Michel Blanc, the bald, diminutive funnyman, plays it utterly straight in Monsieur Hire, an unconvincing adaptation of a 1933 novel by Georges Simenon, first filmed as Panique by Julien Duvivier in 1946.
Simenon’s novel [Les fiancailles de M. Hire], about a lonely misanthropic man framed for a murder by a ruthless pair of lovers and hounded to death by a mob of neighbors, has been watered down. Script virtually does away with the social background and the frightening depiction of mob violence, which figured prominently in Duvivier’s film.
Worse, M. Hire, the protagonist, a sleazy minor felon chez Simenon (and memorably protrayed by Michel Simon under Duvivier), has been morally sanitized. The character is, if not a model citizen, a basically conventional outsider who’s always impeccably dressed, keeps a cage of pet white mice, and regularly visits a brothel.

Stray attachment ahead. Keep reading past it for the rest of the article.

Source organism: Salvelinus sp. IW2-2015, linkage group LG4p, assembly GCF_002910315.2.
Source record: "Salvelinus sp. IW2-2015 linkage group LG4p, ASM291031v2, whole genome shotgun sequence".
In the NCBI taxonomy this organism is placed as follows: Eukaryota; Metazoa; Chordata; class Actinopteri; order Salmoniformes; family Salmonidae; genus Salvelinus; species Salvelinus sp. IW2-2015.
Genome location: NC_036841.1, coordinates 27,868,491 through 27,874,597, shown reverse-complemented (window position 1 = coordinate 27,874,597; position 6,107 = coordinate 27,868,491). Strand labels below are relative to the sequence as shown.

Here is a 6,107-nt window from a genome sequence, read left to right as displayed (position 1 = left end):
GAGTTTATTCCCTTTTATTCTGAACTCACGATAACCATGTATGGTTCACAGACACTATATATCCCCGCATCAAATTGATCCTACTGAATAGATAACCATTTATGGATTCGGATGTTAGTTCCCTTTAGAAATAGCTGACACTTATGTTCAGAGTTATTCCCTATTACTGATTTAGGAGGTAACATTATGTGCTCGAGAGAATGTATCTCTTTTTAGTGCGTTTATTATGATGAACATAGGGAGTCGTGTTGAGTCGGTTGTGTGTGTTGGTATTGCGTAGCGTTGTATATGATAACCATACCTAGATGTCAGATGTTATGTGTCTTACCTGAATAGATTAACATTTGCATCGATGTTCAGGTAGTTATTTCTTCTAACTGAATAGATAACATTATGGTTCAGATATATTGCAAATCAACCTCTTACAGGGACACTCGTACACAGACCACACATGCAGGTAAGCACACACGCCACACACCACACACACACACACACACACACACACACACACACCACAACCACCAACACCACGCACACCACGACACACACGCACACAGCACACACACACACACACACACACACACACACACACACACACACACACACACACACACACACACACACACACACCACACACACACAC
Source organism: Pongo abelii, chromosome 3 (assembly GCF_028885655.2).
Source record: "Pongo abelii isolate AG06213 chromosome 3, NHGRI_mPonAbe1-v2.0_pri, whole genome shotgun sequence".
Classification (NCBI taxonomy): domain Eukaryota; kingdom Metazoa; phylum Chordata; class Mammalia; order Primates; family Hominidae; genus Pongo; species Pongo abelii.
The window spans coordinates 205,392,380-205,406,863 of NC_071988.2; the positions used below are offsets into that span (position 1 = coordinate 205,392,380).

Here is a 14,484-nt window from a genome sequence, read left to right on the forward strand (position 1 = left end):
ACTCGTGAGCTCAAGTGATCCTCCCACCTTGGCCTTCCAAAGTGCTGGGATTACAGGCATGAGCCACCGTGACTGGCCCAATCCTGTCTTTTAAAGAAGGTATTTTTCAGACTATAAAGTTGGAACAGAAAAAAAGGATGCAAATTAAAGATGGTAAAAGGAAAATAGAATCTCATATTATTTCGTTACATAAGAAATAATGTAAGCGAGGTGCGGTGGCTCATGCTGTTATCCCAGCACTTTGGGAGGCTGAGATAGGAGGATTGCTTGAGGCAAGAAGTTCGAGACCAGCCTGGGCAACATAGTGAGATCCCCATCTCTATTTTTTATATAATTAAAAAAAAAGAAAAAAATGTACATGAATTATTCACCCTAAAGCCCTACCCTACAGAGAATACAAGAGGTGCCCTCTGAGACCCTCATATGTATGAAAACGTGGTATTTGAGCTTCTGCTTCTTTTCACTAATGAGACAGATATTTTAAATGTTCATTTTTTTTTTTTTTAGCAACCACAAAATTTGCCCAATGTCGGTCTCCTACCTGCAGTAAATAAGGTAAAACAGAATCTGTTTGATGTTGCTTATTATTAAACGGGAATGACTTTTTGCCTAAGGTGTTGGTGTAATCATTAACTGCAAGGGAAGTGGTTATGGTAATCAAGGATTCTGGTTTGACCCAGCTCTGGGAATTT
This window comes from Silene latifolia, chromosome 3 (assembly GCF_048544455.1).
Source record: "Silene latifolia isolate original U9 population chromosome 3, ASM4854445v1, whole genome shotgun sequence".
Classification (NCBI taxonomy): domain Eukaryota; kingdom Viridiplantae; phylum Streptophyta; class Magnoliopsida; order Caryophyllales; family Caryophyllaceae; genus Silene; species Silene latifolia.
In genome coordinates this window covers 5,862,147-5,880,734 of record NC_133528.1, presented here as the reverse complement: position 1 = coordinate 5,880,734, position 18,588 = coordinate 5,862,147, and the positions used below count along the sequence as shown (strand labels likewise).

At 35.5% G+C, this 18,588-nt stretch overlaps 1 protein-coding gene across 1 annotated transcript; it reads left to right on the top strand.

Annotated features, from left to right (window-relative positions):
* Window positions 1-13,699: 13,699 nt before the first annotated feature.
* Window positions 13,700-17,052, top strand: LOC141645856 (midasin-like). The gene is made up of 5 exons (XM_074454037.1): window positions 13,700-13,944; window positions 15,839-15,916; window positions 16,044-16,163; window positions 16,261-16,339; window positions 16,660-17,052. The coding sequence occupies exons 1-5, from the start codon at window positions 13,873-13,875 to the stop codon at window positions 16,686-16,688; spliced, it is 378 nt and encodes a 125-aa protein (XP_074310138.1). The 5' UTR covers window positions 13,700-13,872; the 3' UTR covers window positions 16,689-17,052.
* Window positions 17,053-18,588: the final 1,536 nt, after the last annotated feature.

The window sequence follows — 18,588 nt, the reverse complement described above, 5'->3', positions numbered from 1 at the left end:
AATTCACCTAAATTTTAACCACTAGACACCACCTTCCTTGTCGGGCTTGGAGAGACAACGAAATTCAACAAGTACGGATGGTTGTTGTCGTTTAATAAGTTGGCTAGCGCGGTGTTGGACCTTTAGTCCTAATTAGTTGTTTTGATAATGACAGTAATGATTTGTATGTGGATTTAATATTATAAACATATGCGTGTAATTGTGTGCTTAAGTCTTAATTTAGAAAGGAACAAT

He’s transfixed by the attractive young woman Alice (Sandrine Bonnaire) who lives across the courtyard and who doesn’t believe in curtains. When Alice realizes she is being watched, she begins coming on to the lovesick voyeur who offers to take her abroad away from her sordid life.
Blanc does a creditable if not credible job as M. Hire in a dour, no-nonsense performance. Bonnaire gives some ambiguities and touching shadings to the twofaced girl. Luc Thuillier, however, has nothing much to do as Bonnaire’s ne’er-do-well lover. Film apparently is the 50th motion picture adapted from Simenon.